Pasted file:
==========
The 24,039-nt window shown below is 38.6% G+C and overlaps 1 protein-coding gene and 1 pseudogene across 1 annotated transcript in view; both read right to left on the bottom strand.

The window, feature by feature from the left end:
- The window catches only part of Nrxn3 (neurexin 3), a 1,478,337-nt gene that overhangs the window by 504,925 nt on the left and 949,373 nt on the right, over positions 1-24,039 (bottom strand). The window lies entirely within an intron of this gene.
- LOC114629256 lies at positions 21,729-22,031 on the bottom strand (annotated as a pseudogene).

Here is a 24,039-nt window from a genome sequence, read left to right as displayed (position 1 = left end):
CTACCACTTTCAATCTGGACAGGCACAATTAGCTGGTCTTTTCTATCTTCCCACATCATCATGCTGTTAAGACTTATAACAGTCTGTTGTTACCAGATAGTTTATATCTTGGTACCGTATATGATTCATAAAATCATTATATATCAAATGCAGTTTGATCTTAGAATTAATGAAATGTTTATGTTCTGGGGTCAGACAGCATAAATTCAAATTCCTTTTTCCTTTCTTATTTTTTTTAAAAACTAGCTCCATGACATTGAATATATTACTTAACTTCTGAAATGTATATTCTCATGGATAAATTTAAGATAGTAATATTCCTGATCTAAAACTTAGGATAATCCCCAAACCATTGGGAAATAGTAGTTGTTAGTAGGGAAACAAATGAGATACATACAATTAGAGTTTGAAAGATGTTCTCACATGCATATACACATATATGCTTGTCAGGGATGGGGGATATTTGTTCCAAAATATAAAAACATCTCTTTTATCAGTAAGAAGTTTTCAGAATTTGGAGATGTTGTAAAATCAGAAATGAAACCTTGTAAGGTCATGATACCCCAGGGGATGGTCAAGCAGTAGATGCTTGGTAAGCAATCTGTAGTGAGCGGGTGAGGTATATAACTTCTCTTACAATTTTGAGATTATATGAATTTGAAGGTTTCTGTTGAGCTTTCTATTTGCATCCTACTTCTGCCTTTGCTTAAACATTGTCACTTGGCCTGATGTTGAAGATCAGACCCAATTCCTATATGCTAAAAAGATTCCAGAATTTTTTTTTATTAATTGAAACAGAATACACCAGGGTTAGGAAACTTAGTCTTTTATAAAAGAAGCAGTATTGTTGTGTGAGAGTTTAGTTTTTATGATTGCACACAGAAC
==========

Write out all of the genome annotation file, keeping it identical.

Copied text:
The 24,039-nt window shown below is 38.6% G+C and overlaps 1 protein-coding gene and 1 pseudogene across 1 annotated transcript in view; both read right to left on the bottom strand.

The window, feature by feature from the left end:
- The window catches only part of Nrxn3 (neurexin 3), a 1,478,337-nt gene that overhangs the window by 504,925 nt on the left and 949,373 nt on the right, over positions 1-24,039 (bottom strand). The window lies entirely within an intron of this gene.
- LOC114629256 lies at positions 21,729-22,031 on the bottom strand (annotated as a pseudogene).

Here is a 24,039-nt window from a genome sequence, read left to right as displayed (position 1 = left end):
CTACCACTTTCAATCTGGACAGGCACAATTAGCTGGTCTTTTCTATCTTCCCACATCATCATGCTGTTAAGACTTATAACAGTCTGTTGTTACCAGATAGTTTATATCTTGGTACCGTATATGATTCATAAAATCATTATATATCAAATGCAGTTTGATCTTAGAATTAATGAAATGTTTATGTTCTGGGGTCAGACAGCATAAATTCAAATTCCTTTTTCCTTTCTTATTTTTTTTAAAAACTAGCTCCATGACATTGAATATATTACTTAACTTCTGAAATGTATATTCTCATGGATAAATTTAAGATAGTAATATTCCTGATCTAAAACTTAGGATAATCCCCAAACCATTGGGAAATAGTAGTTGTTAGTAGGGAAACAAATGAGATACATACAATTAGAGTTTGAAAGATGTTCTCACATGCATATACACATATATGCTTGTCAGGGATGGGGGATATTTGTTCCAAAATATAAAAACATCTCTTTTATCAGTAAGAAGTTTTCAGAATTTGGAGATGTTGTAAAATCAGAAATGAAACCTTGTAAGGTCATGATACCCCAGGGGATGGTCAAGCAGTAGATGCTTGGTAAGCAATCTGTAGTGAGCGGGTGAGGTATATAACTTCTCTTACAATTTTGAGATTATATGAATTTGAAGGTTTCTGTTGAGCTTTCTATTTGCATCCTACTTCTGCCTTTGCTTAAACATTGTCACTTGGCCTGATGTTGAAGATCAGACCCAATTCCTATATGCTAAAAAGATTCCAGAATTTTTTTTTATTAATTGAAACAGAATACACCAGGGTTAGGAAACTTAGTCTTTTATAAAAGAAGCAGTATTGTTGTGTGAGAGTTTAGTTTTTATGATTGCACACAGAAC